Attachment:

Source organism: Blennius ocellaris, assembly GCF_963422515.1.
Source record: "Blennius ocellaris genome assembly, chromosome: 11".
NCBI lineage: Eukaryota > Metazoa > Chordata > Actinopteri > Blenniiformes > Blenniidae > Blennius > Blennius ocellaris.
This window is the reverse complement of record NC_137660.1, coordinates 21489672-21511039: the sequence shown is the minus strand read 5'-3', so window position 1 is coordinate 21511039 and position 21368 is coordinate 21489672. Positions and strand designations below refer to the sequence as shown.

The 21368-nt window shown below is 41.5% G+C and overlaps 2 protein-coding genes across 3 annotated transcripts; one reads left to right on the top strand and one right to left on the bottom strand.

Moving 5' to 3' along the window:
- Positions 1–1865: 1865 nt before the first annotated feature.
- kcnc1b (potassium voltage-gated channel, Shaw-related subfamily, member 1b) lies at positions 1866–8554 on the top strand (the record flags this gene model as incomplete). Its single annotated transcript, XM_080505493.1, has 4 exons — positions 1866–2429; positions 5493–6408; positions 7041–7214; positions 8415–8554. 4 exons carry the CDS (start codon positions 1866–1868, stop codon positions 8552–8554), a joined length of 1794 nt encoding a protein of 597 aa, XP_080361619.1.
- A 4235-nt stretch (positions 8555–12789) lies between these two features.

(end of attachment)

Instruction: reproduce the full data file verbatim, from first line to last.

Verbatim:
Source organism: Blennius ocellaris, assembly GCF_963422515.1.
Source record: "Blennius ocellaris genome assembly, chromosome: 11".
NCBI lineage: Eukaryota > Metazoa > Chordata > Actinopteri > Blenniiformes > Blenniidae > Blennius > Blennius ocellaris.
This window is the reverse complement of record NC_137660.1, coordinates 21489672-21511039: the sequence shown is the minus strand read 5'-3', so window position 1 is coordinate 21511039 and position 21368 is coordinate 21489672. Positions and strand designations below refer to the sequence as shown.

The 21368-nt window shown below is 41.5% G+C and overlaps 2 protein-coding genes across 3 annotated transcripts; one reads left to right on the top strand and one right to left on the bottom strand.

Moving 5' to 3' along the window:
- Positions 1–1865: 1865 nt before the first annotated feature.
- kcnc1b (potassium voltage-gated channel, Shaw-related subfamily, member 1b) lies at positions 1866–8554 on the top strand (the record flags this gene model as incomplete). Its single annotated transcript, XM_080505493.1, has 4 exons — positions 1866–2429; positions 5493–6408; positions 7041–7214; positions 8415–8554. 4 exons carry the CDS (start codon positions 1866–1868, stop codon positions 8552–8554), a joined length of 1794 nt encoding a protein of 597 aa, XP_080361619.1.
- A 4235-nt stretch (positions 8555–12789) lies between these two features.